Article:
Weight Loss Support - The Bigger You Are, The More You Lose?




mommyandwifey
05-16-2011, 01:56 PM
I heard the bigger you are, the more you lose at first? Do you find this to be true?


mandalinn82
05-16-2011, 02:08 PM
It usually works that way, yes. When you're bigger, it takes more calories to move your body through a regular day. If you reduce your calories to the same level as someone smaller, you create more of a deficit that results in more weight loss. It's a lot easier to make a meaningful deficit when you're burning more calories due to being heavier.

OhMyDogs
05-16-2011, 02:14 PM
Also, often in the first week, you drop a fair bit of water weight. I lost 6lbs my first week!


beerab
05-16-2011, 02:15 PM
Yup. Say you start at 300 lbs, theoretically you burn 3000 calories a day just to live. If you cut down to a 1500 a day calorie diet you'll have a 1500 calorie deficit per day.

Now if you started at 200 lbs you theoretically burn 2000 a day, if you went down to a 1500/day calorie diet you'd have a 500 calorie deficit per day :)

The lower your weight becomes eventually the less calories you burn per day.

ilbnej
05-16-2011, 02:17 PM
Also, the bigger you are, the more you burn with a particular exercise (same principle as the general calorie guidelines above), so if you have two people doing the same aerobic exercise class (assuming done with the same vigor, which might not be valid assumption) the heavier person is going to burn more calories than the lighter person. So you get a benefit there too. That's one of the reasons you have to work out harder/longer as you get closer to goal weight to see the same effect on weightloss.

JohnP
05-16-2011, 02:58 PM
Another thing most people don't realize is that fat cells are alive and require energy. It's not a lot but it adds up. Every lb of fat uses about 2 calories a day so 100lbs of fat uses 200 calories a day. Weird huh? :D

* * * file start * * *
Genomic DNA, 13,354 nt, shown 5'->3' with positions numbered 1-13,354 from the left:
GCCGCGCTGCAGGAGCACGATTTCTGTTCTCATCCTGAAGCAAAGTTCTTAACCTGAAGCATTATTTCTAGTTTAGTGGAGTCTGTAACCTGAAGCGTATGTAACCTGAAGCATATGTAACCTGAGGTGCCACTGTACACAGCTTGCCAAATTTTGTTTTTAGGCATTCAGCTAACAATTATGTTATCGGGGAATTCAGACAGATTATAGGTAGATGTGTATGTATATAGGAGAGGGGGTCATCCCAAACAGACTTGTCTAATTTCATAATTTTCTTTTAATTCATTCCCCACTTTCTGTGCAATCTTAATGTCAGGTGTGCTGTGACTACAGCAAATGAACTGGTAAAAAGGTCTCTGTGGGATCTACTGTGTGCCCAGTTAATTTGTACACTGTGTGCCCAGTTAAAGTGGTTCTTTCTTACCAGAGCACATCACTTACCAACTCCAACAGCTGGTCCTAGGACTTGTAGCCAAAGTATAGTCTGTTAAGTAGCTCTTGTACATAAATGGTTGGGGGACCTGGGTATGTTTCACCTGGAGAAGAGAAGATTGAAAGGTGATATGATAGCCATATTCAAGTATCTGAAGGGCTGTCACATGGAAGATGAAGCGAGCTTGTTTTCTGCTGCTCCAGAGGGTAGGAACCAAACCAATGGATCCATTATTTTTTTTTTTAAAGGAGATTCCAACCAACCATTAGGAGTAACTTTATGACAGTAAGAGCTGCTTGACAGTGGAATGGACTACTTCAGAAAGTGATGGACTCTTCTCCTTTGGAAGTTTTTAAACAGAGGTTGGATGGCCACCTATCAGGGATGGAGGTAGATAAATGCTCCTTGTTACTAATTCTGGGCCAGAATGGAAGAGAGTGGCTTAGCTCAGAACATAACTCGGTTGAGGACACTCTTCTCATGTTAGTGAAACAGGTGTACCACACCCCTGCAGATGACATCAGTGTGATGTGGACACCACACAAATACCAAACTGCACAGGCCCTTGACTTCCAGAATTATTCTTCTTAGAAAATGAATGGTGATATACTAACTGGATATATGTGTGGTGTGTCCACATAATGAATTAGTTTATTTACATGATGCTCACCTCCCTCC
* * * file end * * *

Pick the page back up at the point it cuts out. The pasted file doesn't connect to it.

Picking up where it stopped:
Mostly though it has to do with movement and greater weight requires greater energy.

josey
05-16-2011, 03:12 PM
Definitely the more you change what you eat the more you lose I guess. Assuming that pretty unhealthy (high calorie, high fat) food and/or big portions got you there.

kaplods
05-16-2011, 04:13 PM
"Bigger people lose faster"

and

"Dieters lose most of their weight in the beginning"

Are usually true, but not always. For most of my life, both have been true, but things are a little different this time.

It's made me see they're trends, but not absolutes. Sometimes we treat them as if they're written in stone, and they're not.

Blood sugar and mobility issues have reduced my metabolism to the point that many much smaller women in my TOPS group are losing faster than I am on (seemingly) similar diets. As my health and activity level is improving, so is my weight loss.

You will lose what you will lose. It may be more or less than someone smaller or for that matter larger.

If you start thinking that you "should be" losing more than you are, it can set you up for the kind of frustration that makes quitting tempting. If you focus on the changes, and accept the results (or make more changes), rather than compare them to those of other people, that minimizes that kind of frustration.